There are also several different categories of fibre optic cabling with different performance, core size and suitability. Installing a lower category of patch lead to a higher level cable will reduce the performance of the over link
A single mode patch lead is 9microns in diameter compared to 50 microns in a Om2-Om5 cable. Installing the incorrect patch lead in this case reduces light transmission area at the termination by 80% in both transmitting and receiving
Crossed over patch leads
More of a cause of no performance than poor performance the biggest reason a fibre optic link doesn’t work after installation is the patch leads are not patched for the correct fibre optic cabling link.
In a standard fibre optic link core 1 on the transmitting end will send to core 2 on the receiving end and vice versa.
However some installations will directly match and connect the cores in order transmitting from position one and receiving on position one. In this scenario crossover patch leads are used to create the transmit and return loop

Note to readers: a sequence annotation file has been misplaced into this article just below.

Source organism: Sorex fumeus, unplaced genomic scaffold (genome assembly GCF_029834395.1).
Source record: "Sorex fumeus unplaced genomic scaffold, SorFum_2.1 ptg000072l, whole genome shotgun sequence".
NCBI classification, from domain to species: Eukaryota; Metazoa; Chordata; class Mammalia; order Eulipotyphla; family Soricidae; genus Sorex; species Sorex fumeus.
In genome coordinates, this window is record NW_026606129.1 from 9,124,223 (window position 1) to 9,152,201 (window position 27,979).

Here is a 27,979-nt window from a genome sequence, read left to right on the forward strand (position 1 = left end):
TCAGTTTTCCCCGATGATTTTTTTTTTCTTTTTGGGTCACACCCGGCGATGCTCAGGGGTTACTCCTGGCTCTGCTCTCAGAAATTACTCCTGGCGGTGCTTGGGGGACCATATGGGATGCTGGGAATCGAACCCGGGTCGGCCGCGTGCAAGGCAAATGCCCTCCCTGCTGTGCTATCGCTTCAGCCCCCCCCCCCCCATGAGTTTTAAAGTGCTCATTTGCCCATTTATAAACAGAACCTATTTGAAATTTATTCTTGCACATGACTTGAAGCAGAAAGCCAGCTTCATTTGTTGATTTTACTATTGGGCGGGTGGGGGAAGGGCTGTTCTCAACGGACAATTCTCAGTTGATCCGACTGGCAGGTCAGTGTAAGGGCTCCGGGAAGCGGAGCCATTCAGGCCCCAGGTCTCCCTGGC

If the installation type and patch leads are not in unison then the transmitting hardware will send to the opposite transmission side and the link will not work.
The first place to check when a link doesn’t work is by swapping around the patch lead cores at one end of the link and re-testing the link.
NM cabling are a Fibre Optic London leading installer. for more fibre optic articles please visit the knowledge centre
For more information on Fibre Optic Cable London installation please contact us on 01923 888 588 for a no obligation review